By contrast, the Air Force is attacking critical data loss in operational environments by tightly integrating Kessel Run teams with maintenance crews of the F-35 Joint Strike Fighter. The F-35 is the most expensive defense acquisition project in the history of the Department of Defense. However, due to issues with the Autonomic Logistics Information System (ALIS), F-35 maintenance crews had to use basic spreadsheets and handwritten notes to capture important maintenance data. Kessel Run is working hand in hand with ALIS producer Lockheed Martin using human-centered design and lean product development to mitigate the risk of these ad hoc approaches. A key point of emphasis is that Kessel Run and Lockheed are supportive partners. Kessel Run provides the user research and product development support to help Lockheed make changes to its source code.
Unity of Command and Organizational Incentives for Army Innovation
The Army currently has technical talent in its ranks, from officers serving in the operations-research and systems analysis (ORSA) functional area to Army Cyber Command personnel and the Army component of the Defense Digital Service. However, the Army’s bottom-up innovation efforts suffer from a lack of unity of command and organizational incentives.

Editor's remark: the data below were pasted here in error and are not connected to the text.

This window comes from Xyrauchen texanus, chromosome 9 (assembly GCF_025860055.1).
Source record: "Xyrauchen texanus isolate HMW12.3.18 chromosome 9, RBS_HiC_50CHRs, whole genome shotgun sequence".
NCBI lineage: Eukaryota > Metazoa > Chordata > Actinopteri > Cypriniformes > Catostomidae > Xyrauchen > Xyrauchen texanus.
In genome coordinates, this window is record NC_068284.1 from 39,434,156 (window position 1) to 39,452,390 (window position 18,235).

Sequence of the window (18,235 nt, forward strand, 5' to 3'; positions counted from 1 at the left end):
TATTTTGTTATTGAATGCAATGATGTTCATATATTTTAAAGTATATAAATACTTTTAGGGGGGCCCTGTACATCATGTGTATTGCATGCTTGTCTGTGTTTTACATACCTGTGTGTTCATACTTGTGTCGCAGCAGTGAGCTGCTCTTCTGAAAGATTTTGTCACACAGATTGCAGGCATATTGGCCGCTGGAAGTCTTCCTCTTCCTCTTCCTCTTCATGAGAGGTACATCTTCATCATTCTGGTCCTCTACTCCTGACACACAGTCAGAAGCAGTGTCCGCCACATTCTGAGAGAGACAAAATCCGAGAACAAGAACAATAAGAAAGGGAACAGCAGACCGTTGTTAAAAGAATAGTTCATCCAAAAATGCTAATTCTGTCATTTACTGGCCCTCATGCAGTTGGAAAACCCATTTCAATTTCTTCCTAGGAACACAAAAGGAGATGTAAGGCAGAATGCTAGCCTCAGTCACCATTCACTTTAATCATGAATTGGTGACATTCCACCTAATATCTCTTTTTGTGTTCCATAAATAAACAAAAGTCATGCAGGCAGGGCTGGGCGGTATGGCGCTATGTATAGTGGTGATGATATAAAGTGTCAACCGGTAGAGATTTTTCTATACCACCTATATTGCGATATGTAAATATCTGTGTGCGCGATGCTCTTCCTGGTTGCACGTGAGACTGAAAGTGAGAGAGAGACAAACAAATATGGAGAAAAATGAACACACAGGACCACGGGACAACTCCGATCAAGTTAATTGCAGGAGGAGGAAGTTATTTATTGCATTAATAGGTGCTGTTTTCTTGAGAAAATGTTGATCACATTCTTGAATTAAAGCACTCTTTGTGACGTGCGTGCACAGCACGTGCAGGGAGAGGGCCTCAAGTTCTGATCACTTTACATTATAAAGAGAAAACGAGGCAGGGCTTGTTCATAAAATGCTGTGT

For example, Army ORSAs are frequently misused by commanders that lack an appreciation for the military applications of data science, spending time building readiness slides instead of predictive models. Army Cyber Command personnel are primarily trained for critical cyber missions and often lack the time to leverage their coding skills for wider innovation efforts. The Army component of the Defense Digital Service has critical skills but often focuses on joint projects given its DoD-wide organization. All of this points to the need for service-specific organizations that build the sustainable talent needed for organizational momentum. Addressing this need requires the Army to incentivize time spent solving service problems through rewards like permanent billeting and career advancement.